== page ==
The Neverending Story (1984)
Noah Hathaway, Barret Oliver, Tami Stronach. Directed by Wolfgang Petersen. Written by Petersen and Herman Weigel.
The Neverending Story was on one night when I was at a party in college. Not the best situation for experiencing a film, but there were in the room a few fans of the film who watched it attentively. I let it kind of drop into and out of my awareness as I conversed with others. The only other experience I’ve had with it was at a bar in Honolulu, when one of my former students set up a projector to show the film without sound on the wall next to the stage, while he and his excellent band played.
I know people who adore this film. My frosh year of college, I was with some online friends at the ice skating rink, and eavesdropped on two geeky girls as they explained to someone why the story is “neverending,” but I didn’t pay very close attention to the details, as I was trying to decide which of the girls to put moves on. I put moves on neither, but I was drawn to their obvious fondness for the movie.
When friends invited me last month to see it at the movie theater, I was totally game, thinking it was about time I filled this hole in my cultural awareness. And I can totally see why so many people are in love with it. My own response was slightly cooler, but I was seeing it as a man in his mid-forties, and I just had too much else to compare it to.
Bastian is a young boy who loves to read. He’s dealing with daily bullying by schoolmates and the recent loss of a family member, so his life is both lonely and sad. He is encouraged by grownups in his life to “wake up” and get his head out of his fantasies. Real life expects him to be there for his math tests, for fleeing down alleys from boys who would take his lunch money, and for confronting the reality of life after grief.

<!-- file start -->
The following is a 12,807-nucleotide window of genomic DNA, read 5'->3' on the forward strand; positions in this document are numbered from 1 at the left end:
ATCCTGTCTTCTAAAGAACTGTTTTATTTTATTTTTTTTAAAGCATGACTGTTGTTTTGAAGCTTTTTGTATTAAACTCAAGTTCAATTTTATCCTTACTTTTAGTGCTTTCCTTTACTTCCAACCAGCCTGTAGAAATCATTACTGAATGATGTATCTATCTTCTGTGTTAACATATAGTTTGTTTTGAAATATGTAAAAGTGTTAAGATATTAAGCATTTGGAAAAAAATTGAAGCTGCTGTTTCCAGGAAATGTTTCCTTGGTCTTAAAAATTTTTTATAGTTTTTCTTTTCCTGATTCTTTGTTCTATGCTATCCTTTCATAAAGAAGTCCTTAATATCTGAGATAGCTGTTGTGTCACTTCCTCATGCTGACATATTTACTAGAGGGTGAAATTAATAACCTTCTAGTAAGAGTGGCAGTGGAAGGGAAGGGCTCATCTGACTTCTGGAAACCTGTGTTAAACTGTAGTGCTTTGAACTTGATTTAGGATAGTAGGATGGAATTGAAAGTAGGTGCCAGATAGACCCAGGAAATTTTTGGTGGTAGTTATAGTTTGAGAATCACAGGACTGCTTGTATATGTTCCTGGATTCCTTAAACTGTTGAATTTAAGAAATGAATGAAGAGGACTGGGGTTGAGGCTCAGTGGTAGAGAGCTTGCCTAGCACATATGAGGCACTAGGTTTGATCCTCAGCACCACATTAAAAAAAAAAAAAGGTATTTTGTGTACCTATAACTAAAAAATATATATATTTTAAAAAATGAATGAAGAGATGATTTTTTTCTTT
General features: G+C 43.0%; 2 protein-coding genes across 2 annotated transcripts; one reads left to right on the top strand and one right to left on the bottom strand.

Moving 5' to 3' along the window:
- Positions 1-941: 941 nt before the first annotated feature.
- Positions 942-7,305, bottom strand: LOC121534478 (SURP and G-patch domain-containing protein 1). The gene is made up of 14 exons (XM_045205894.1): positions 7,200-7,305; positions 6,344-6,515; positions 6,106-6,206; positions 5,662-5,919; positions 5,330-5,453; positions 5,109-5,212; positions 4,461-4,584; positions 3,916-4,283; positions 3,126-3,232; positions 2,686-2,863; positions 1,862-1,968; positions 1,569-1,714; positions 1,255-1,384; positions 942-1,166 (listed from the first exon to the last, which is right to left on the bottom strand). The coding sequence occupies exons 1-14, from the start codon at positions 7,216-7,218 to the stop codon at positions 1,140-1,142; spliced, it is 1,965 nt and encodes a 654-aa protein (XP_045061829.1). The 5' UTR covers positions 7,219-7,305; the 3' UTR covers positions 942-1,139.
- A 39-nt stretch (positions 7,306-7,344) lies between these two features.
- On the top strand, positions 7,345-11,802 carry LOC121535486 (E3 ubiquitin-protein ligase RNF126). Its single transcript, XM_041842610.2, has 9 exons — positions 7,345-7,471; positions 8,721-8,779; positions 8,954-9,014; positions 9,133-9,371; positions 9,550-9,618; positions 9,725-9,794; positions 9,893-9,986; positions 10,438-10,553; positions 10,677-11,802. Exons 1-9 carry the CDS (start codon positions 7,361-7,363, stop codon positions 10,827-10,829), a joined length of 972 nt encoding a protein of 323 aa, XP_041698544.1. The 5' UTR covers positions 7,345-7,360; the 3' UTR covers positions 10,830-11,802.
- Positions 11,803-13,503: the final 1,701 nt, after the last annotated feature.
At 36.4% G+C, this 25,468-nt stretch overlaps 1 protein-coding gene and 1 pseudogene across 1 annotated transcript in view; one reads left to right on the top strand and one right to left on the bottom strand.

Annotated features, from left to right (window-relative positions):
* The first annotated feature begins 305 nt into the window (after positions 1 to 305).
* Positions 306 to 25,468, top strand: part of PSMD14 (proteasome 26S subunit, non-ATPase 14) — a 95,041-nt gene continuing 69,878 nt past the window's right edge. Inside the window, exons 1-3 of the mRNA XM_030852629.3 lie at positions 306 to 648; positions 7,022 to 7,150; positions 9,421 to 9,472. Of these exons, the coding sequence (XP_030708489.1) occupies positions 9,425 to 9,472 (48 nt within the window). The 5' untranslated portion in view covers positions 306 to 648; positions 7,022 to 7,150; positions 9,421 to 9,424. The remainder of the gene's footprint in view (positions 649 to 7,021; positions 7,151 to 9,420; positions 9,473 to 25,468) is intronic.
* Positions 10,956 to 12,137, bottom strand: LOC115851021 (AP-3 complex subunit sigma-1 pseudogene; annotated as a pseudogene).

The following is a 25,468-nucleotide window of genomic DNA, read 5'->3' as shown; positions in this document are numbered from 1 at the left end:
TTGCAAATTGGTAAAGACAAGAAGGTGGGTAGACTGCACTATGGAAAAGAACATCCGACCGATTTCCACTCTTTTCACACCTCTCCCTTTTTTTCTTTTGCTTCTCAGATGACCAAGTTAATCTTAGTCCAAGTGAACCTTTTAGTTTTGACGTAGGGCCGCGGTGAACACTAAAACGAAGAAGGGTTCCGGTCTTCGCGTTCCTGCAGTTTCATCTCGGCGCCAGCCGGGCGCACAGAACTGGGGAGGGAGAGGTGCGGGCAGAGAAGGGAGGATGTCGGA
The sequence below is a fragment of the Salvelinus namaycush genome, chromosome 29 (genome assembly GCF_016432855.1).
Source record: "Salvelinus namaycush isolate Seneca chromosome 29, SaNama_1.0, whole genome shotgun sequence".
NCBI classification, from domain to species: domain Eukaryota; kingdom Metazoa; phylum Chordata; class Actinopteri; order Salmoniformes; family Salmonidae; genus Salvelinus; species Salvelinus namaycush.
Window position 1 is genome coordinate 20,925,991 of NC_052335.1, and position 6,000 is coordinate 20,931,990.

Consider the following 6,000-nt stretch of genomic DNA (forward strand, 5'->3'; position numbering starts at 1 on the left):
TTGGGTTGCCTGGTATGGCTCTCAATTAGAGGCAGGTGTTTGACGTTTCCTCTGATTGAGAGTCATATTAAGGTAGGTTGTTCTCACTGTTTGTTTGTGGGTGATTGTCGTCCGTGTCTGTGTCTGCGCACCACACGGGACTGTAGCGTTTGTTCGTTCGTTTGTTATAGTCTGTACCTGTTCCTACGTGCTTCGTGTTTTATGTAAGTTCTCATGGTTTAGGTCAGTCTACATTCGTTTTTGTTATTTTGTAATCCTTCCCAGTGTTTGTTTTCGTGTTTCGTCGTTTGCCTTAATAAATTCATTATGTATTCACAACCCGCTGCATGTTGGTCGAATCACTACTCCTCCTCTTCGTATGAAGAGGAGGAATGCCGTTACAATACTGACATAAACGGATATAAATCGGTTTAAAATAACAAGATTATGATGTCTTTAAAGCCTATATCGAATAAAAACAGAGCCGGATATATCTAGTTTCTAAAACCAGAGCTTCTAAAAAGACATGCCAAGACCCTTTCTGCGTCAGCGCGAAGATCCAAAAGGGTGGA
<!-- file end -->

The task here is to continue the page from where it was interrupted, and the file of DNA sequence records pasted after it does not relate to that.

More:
As he runs from the boys, he discovers a book. “A dangerous book,” warns the bookseller who advises against his reading it. They are exactly the words to inspire his borrowing it without permission, and then his hiding in a school attic to read it.
The story within the story is of a land called Fantasia, where a kingdom is being devoured by an evil called the Nothing. A young warrior named Atreyu is called upon by the Childlike Empress to save them all, and as Bastian reads the story, he doesn’t just get into the story; he gets INTO the story.
The setup is pretty great, but the details are mildly disappointing. In presenting this world’s creatures and perils, the filmmakers don’t spend enough time developing its characters. We don’t know anything about Atreyu or the Empress to be sufficiently invested, and the film asks for emotional responses it never earns, except at the very end.
The film is scored with a techno-infused symphonic sound that’s a really good idea; however, the way it’s used, in wide, sweeping shots over open landscapes, is kind of cheesy. The well-known theme song performed by Limahl is enjoyable.
The film is saved not only by its cool premise, but by a strange connection between three characters who share almost no screen time. It’s difficult to figure out how this is accomplished, although I suspect sympathy for Bastian plays the biggest part. We sympathize with him, and he sympathizes with the characters in the book he reads. This works somehow, and it’s probably why so many people are in love with this movie. I’m not in love with it, but I could definitely love someone who is.